Great birthday yesterday, all things considered. Calls and texts from friends and family across the US. Some nice owl boxes as gifts from K – a box for barn owls, and another for great horned owls. Watch out, you rodents. And a superb meal (if I say so myself) shared with two of our best and oldest friends. Yet during the day I found myself constantly drawn to thoughts of my old friend who died last week, who won’t be celebrating any more birthdays on this plane of existence – John Wiseman. I’ve already written about John on BLTN, but I feel compelled to do so again. With a bit more detail.
John was my best friend during my 20s. Then I moved away to CA and we couldn’t be as close as we were – I left for a separate journey. But in our 20s we did everything together. Work, play, hobbies, parties – our lives were very intertwined.
Looking back, I wonder what John must have thought of me. He came from an accomplished family – educated, wealthy (in comparison), well-traveled and somewhat worldly. I was naive, to say the least.
I now realize the biggest difference in us at the time was confidence. John was confident in himself, in his choices, in his place in life. I was not. I admired that quality, though I didn’t understand it at all. In those years I was a hot mess of uncertainty and confusion. The life I found myself living was wholly unfamiliar to me, and I was constantly trying to figure out who I wanted to be. Not John. He was as emotionally mature in his 20s as anyone I’ve ever met.
John and I both shared a passion for music and audio systems. He introduced me to the exotic realm of high-end audio gear, where a combination of real engineering and marketing snake oil produced some fun and wild audio components.
Both of us were engineers, so we shared a fascination with computers and all things digital. After all, we both joined a weird little team of geeks in Akron building some of the world’s fastest custom computers of the era. Our customers were NASA, the NSA, the Navy and the AF. So price wasn’t really a constraint – they wanted extreme speed. So that’s what we built.
I have so many great stories about John and those days. John and I led the office rebels, a half dozen young engineers who brought our toaster Macintosh computers to work every day and formed a rogue local area network. We liked our toy Macs better than the DEC terminals everyone else used, and our bosses didn’t know how to stop us or if they should.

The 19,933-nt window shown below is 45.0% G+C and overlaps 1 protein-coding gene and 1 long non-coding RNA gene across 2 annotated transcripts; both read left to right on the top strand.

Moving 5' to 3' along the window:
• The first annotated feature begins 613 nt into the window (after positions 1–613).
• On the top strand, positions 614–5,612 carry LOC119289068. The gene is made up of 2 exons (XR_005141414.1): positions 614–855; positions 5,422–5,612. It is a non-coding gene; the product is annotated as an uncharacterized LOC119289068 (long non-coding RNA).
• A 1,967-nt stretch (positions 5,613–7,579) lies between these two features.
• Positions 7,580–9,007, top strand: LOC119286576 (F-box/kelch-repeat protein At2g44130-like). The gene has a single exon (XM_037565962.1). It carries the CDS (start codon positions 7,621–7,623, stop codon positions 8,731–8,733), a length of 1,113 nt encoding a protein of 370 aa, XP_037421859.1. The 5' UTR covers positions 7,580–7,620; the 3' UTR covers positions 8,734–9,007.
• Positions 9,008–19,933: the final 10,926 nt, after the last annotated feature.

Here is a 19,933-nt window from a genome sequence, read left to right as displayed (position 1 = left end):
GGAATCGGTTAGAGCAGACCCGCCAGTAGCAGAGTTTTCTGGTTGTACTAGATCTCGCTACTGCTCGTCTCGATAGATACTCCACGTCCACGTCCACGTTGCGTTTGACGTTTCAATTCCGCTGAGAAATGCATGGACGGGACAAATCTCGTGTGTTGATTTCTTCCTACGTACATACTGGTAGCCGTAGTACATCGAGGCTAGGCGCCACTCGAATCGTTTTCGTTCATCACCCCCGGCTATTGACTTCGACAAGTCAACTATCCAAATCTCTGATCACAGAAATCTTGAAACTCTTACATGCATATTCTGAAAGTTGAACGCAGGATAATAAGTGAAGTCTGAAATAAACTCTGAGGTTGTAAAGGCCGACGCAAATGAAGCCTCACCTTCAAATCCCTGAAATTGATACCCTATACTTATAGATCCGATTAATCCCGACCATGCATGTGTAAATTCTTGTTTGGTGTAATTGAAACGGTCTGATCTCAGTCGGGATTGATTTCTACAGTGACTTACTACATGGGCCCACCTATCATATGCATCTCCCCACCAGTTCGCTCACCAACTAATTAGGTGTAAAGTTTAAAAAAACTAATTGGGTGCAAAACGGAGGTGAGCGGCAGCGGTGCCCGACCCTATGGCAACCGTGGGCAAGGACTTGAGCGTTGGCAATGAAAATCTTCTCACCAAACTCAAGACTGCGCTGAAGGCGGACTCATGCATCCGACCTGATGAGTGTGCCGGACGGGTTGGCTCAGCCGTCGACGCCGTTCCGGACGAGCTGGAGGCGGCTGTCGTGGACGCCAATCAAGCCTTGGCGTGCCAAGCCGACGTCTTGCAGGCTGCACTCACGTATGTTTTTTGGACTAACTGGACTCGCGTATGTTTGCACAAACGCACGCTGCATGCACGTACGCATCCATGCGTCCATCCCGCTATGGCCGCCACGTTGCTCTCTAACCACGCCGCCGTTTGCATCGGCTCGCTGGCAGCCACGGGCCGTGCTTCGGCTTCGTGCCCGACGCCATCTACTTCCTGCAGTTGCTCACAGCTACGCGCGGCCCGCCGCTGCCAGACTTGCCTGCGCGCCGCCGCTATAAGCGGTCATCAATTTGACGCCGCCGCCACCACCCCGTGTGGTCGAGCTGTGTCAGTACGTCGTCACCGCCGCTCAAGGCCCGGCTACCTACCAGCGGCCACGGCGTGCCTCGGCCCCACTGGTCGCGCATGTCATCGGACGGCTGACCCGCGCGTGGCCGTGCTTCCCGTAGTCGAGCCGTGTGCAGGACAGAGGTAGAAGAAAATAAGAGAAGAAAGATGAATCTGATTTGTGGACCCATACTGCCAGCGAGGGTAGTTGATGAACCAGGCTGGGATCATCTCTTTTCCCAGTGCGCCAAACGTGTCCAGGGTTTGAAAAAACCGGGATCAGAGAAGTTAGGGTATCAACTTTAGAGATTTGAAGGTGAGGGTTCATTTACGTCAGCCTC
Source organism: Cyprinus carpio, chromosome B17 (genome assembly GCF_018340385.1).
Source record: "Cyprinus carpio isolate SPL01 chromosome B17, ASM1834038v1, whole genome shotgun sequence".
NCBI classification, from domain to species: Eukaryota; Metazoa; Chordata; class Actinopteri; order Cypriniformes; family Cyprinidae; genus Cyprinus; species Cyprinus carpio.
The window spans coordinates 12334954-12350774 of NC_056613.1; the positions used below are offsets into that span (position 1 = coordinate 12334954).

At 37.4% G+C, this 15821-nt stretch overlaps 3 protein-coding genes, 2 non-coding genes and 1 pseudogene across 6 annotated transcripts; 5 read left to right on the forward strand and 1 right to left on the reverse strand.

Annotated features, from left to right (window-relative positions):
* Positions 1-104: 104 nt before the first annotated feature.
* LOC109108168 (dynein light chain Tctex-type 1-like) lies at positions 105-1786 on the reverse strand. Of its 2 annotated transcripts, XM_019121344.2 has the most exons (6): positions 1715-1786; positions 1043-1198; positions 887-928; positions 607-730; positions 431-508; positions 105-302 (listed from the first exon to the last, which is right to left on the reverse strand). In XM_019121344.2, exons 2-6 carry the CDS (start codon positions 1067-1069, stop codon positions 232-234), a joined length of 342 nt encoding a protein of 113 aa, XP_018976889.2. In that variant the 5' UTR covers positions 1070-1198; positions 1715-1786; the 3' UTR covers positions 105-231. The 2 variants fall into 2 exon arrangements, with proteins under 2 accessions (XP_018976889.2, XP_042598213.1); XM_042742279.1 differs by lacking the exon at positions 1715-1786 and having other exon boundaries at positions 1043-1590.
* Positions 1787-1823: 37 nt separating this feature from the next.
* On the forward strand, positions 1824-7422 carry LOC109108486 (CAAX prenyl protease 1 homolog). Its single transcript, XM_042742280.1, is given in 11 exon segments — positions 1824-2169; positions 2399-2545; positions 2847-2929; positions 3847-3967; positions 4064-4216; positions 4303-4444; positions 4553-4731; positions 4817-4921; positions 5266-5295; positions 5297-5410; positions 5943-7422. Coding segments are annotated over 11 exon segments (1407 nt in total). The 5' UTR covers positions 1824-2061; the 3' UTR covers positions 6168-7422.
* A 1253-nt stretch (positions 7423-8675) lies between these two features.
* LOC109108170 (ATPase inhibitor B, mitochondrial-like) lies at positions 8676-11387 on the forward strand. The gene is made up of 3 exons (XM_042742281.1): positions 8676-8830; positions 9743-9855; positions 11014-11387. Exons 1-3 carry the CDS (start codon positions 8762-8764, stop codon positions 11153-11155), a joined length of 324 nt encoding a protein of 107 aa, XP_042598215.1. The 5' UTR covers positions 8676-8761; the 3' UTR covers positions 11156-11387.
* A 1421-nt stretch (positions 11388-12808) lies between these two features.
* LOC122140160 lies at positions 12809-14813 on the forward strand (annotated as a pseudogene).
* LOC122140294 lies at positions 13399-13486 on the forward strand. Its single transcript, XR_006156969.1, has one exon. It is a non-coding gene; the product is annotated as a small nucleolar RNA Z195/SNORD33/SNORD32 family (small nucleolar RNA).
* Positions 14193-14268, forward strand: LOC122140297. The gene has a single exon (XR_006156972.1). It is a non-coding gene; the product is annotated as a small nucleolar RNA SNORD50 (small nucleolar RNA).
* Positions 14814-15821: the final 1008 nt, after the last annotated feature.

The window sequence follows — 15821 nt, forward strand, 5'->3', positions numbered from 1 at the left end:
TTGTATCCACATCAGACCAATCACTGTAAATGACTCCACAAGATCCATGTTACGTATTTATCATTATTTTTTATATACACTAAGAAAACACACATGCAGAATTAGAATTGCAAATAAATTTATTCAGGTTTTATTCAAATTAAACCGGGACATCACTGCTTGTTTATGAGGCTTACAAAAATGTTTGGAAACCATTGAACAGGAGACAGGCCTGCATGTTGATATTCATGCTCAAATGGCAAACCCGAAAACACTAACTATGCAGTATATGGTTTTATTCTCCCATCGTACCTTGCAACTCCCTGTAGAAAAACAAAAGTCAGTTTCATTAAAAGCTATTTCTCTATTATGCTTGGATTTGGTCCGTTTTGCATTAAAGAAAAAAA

We were young enough to have horrible, awful bosses and just laugh about it. In one month I had one boss recruit me to come to his church because he was worried about my soul, and another boss host a bachelor’s party for one of our co-workers, complete with hookers upstairs (John and I didn’t partake; I was horrified).
We played basketball a couple of evenings a week at the Goodyear gym downtown. We played golf on weekends. We hung out and listened to music on John’s mongo audio system. And we frequented The Bucket Shop, a tiny beer-soaked Animal House of a bar in Highland Square whose owner had a stereo system that could be heard from blocks away. You didn’t listen to music in The Bucket, you felt it deep in your gut. We packed into The Bucket shoulder to shoulder most weekends and swayed to ungodly loud 80s music. We were young and carefree.
The more I trudge down memory lane, the more I miss John. He was a unique, wonderful character, and someone who had a lot to do with me ultimately figuring out who I was. I’ll never forget John, and this first week without him in the world just seems wrong.
John sent me the old photo above just last month. That’s John on the left with a beer held up, ever the observer/thinker of our gang. Emily’s mom and I are on the right. In the center are some mutual friends, Doug and Sherri Mosely, wonderful people. Dorothy must have taken the picture.